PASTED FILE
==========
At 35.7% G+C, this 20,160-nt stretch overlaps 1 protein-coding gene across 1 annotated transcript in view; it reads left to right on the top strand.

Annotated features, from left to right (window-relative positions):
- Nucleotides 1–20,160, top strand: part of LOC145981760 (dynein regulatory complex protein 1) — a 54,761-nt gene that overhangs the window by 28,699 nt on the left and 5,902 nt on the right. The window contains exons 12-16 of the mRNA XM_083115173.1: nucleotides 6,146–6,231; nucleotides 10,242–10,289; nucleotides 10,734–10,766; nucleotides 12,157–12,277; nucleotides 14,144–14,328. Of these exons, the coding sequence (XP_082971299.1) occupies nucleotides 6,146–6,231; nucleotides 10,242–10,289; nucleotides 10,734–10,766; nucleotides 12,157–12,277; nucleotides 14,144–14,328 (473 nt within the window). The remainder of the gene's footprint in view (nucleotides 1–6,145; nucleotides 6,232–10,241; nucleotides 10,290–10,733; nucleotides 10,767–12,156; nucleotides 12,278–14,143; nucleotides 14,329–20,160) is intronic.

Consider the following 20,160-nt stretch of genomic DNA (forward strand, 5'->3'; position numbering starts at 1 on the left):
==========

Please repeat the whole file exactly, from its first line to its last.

At 35.7% G+C, this 20,160-nt stretch overlaps 1 protein-coding gene across 1 annotated transcript in view; it reads left to right on the top strand.

Annotated features, from left to right (window-relative positions):
- Nucleotides 1–20,160, top strand: part of LOC145981760 (dynein regulatory complex protein 1) — a 54,761-nt gene that overhangs the window by 28,699 nt on the left and 5,902 nt on the right. The window contains exons 12-16 of the mRNA XM_083115173.1: nucleotides 6,146–6,231; nucleotides 10,242–10,289; nucleotides 10,734–10,766; nucleotides 12,157–12,277; nucleotides 14,144–14,328. Of these exons, the coding sequence (XP_082971299.1) occupies nucleotides 6,146–6,231; nucleotides 10,242–10,289; nucleotides 10,734–10,766; nucleotides 12,157–12,277; nucleotides 14,144–14,328 (473 nt within the window). The remainder of the gene's footprint in view (nucleotides 1–6,145; nucleotides 6,232–10,241; nucleotides 10,290–10,733; nucleotides 10,767–12,156; nucleotides 12,278–14,143; nucleotides 14,329–20,160) is intronic.

Consider the following 20,160-nt stretch of genomic DNA (forward strand, 5'->3'; position numbering starts at 1 on the left):